Details of Disappearance
O'Grady was last seen leaving the 5800 block of south 156th Court in Omaha, Nebraska between 10:45 and 11:15 p.m. on May 10, 2006. She told her roommates she was en route to her boyfriend's residence. She made a cellular phone call to her boyfriend at 11:48 p.m. She has never been heard from again. Her family reported her as a missing person after she did not show up for work, which is uncharacteristic of her.
O'Grady was a student at the University of Nebraska at Omaha at the time of her disappearance, and worked in a steakhouse. She had moved into an apartment with two female friends and enrolled in the university after graduating high school.
She kept in regular contact with her friends and family, and also sent them text messages from her cellular phone, but all contact ceased abruptly after May 10 and all calls to her cellular phone went to voicemail. O'Grady left behind all her belongings, including her pet cat, whom she was very attached to. She never picked up her last paycheck and she left money in her bank account.
Several days after her disappearance, O'Grady's gray four-door Hyundai Accent with the license plate number PEI894 was found parked near the Oak View Mall, near 144th Street and West Center Road, across the street from the restaurant where she worked. The vehicle was locked and there were no indications of a struggle in or around it.
After the discovery of the car, investigators searched the home of O'Grady's boyfriend, Christopher A. Edwards. A photograph of Edwards is posted with this case summary. He lived at his aunt's house and she gave police permission to search his room.
Inside the bedroom they found evidence that a crime had occurred. There were numerous bloodstains on the bed's headboard, mattress and comforter, as well as on some other furniture and on the walls, ceiling and laundry baskets. Someone had tried to conceal the blood by painting it over and by flipping the mattress so the biggest stain was on the underside. Inside Edwards's car in the garage was a dirty shovel and a pair of garden shears with bloodstained handles. The trunk was bloodstained as well. A trash bag containing bloodstained towels and a receipt from a local drugstore was in the garage next to the vehicle.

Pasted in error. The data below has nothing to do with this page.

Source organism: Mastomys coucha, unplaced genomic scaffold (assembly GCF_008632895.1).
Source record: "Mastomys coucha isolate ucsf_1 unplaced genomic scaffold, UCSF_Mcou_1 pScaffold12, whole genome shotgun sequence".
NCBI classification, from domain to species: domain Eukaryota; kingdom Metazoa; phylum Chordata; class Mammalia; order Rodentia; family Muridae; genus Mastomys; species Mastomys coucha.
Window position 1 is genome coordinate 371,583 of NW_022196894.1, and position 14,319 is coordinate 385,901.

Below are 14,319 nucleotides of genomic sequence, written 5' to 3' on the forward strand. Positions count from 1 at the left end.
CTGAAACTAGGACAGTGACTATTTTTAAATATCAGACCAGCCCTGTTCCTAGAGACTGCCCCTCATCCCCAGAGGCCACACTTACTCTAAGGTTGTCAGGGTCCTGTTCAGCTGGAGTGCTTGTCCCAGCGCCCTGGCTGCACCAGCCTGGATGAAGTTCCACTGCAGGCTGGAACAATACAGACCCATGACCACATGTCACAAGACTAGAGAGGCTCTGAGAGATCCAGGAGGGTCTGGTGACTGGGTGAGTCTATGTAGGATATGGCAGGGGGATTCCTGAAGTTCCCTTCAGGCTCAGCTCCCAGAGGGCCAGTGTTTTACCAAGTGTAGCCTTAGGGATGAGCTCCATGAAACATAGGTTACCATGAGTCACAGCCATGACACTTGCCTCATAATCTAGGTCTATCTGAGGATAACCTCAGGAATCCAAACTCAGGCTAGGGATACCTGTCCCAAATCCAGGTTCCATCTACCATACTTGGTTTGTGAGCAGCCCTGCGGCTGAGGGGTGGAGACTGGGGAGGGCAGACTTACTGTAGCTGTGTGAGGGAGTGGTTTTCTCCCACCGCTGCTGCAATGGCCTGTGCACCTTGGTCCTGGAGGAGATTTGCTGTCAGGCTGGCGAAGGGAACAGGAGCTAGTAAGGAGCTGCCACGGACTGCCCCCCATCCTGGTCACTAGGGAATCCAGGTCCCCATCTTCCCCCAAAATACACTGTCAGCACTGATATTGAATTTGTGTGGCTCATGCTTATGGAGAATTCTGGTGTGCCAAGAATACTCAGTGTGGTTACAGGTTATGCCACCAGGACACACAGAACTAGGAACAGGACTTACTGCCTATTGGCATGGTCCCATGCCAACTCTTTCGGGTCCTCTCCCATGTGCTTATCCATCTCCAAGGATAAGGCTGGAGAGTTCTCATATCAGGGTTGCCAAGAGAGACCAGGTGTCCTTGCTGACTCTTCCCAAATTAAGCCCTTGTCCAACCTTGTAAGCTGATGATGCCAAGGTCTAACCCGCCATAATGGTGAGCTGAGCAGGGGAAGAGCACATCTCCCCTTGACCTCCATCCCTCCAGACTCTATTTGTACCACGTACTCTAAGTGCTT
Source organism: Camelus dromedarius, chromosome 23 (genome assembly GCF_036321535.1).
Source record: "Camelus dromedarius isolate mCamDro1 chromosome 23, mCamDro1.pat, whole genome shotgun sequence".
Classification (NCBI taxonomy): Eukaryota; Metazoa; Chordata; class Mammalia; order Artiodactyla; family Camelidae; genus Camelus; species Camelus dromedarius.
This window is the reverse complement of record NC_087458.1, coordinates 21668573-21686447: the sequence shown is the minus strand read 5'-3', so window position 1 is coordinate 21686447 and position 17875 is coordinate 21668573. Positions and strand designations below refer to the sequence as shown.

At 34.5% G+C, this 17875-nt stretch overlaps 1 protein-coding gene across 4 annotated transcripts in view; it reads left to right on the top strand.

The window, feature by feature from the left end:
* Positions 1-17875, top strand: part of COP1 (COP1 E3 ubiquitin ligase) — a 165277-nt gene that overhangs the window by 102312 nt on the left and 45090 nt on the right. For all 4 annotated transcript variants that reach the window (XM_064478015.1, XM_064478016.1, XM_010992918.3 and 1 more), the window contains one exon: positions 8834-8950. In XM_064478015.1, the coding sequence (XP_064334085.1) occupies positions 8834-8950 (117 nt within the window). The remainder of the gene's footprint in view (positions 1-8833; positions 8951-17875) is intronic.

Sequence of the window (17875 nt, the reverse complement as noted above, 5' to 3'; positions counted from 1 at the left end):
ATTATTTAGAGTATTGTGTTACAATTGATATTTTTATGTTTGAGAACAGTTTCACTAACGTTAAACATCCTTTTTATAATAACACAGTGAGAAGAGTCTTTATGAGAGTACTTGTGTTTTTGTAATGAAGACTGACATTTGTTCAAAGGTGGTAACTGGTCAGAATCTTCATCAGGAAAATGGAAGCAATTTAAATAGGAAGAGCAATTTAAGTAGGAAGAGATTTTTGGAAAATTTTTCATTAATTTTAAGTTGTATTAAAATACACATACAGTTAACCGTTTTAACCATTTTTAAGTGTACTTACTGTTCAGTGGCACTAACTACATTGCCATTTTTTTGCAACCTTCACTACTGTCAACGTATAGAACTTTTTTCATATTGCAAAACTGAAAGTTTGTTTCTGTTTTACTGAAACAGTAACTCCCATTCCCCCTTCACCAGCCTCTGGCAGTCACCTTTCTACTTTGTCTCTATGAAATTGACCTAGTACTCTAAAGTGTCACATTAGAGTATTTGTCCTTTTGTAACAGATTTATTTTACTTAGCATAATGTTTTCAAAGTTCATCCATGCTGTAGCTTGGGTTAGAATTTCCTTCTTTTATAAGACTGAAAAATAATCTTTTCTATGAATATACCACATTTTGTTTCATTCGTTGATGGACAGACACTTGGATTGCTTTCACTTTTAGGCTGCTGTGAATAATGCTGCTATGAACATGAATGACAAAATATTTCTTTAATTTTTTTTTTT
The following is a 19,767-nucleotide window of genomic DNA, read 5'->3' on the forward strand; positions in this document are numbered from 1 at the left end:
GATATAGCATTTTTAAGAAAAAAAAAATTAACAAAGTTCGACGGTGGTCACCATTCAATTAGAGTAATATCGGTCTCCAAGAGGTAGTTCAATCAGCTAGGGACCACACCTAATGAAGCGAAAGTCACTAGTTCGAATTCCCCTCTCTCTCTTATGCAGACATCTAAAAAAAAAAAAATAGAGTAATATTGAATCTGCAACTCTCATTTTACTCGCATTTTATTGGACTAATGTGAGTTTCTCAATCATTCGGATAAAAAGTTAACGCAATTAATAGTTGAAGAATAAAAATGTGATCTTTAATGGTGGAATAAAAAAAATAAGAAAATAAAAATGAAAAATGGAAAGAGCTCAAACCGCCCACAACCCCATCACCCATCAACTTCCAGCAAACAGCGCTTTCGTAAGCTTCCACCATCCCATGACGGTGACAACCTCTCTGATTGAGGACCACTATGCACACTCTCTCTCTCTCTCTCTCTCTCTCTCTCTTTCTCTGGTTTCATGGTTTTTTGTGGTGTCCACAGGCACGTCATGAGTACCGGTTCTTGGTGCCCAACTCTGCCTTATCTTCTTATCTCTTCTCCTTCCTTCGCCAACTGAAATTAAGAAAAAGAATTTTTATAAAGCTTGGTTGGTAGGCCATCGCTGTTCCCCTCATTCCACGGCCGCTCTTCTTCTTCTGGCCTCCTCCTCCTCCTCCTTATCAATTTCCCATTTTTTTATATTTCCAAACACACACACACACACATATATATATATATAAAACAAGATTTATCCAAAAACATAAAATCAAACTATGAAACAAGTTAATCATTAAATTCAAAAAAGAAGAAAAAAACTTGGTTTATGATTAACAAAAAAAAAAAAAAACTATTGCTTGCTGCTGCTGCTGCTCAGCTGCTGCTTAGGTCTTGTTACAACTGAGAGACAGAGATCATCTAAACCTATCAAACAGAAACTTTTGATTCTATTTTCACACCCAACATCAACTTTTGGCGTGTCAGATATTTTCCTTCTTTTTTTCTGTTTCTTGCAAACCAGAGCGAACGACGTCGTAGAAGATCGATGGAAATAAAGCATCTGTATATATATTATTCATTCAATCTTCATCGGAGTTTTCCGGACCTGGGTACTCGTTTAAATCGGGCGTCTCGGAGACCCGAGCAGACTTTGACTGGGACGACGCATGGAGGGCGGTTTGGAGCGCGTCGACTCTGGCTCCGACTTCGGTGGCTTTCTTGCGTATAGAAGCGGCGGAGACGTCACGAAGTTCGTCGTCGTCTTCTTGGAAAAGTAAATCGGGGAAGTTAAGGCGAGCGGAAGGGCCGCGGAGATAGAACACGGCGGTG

Authorities stated the blood was O'Grady's and the amount found made her survival extremely doubtful. The dirt on the shovel was tested and was found to be consistent with river valley silt. The receipt was for poster paint, white shoe polish and correction fluid, surveillance footage from the store showed Edwards making the purchase the night O'Grady disappeared.
In June 2006, Edwards was arrested and charged with O'Grady's murder. He turned himself into the police to face the charges against him. Edwards maintains his innocence in O'Grady's disappearance.
Investigators believe he murdered her with a Bangkok battle sword; O'Grady's blood was found on two swords, in one case mixed with Edwards's blood. Authorities theorize he killed O'Grady when she told him she was pregnant with his child; he was already seeing another woman and had made her pregnant in January.
Prior to his trial, authorities offered him a deal where he would plead guilty to manslaughter and lead them to O'Grady's body, but he refused to cooperate. Edwards was convicted of second-degree murder and use of a deadly weapon in April 2007. He was sentenced to 100 years to life in prison.
David Kofoed, the Douglas County crime lab director at the time of O'Grady's disappearance, was later found to have planted evidence in another May 2006 double murder case. He was convicted of evidence tampering and sentenced to two years in prison.
Edwards's attorneys appealed his conviction on the grounds that the prosecutor in O'Grady's case was aware of Kofoed's evidence tampering activities. However, Kofoed was not under any suspicion at the time of Edwards's trial, and there's no proof that he engaged in evidence tampering in that case. Edwards's conviction was upheld in January 2015.
In October 2006, O'Grady's loved ones held a memorial service for her. Although her remains have never been located, foul play is suspected in her case due to the circumstances involved.